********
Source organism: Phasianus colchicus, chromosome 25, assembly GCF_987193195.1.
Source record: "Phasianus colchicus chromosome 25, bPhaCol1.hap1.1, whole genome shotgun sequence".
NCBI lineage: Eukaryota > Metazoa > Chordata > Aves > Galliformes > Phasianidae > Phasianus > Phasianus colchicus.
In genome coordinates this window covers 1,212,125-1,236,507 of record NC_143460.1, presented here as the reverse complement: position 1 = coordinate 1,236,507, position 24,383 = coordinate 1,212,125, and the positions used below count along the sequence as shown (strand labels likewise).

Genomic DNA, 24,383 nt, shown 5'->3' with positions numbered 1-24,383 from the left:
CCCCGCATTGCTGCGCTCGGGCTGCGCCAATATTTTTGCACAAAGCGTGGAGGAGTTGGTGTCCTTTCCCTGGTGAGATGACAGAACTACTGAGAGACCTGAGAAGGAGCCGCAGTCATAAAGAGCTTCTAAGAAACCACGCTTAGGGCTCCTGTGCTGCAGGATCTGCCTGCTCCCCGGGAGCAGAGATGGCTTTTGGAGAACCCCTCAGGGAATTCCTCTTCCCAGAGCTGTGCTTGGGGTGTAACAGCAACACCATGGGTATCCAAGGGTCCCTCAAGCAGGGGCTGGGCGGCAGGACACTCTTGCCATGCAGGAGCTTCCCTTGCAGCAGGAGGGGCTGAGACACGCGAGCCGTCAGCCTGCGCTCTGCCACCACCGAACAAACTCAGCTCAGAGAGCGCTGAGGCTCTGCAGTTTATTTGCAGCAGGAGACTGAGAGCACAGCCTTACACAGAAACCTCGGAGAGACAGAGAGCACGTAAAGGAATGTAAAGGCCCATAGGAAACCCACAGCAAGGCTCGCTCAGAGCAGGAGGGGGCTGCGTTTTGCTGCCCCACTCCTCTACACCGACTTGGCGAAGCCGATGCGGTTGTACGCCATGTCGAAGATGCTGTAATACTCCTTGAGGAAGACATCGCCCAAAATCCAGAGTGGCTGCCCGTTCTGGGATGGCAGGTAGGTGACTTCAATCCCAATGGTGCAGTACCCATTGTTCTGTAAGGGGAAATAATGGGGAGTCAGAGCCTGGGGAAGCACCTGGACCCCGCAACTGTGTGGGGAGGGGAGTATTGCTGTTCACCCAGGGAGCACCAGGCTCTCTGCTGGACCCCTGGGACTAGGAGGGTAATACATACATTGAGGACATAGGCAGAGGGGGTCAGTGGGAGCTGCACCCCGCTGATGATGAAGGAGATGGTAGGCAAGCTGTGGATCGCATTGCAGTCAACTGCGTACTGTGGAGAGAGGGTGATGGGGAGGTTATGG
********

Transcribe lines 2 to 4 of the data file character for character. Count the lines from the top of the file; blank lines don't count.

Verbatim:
Source record: "Phasianus colchicus chromosome 25, bPhaCol1.hap1.1, whole genome shotgun sequence".
NCBI lineage: Eukaryota > Metazoa > Chordata > Aves > Galliformes > Phasianidae > Phasianus > Phasianus colchicus.
In genome coordinates this window covers 1,212,125-1,236,507 of record NC_143460.1, presented here as the reverse complement: position 1 = coordinate 1,236,507, position 24,383 = coordinate 1,212,125, and the positions used below count along the sequence as shown (strand labels likewise).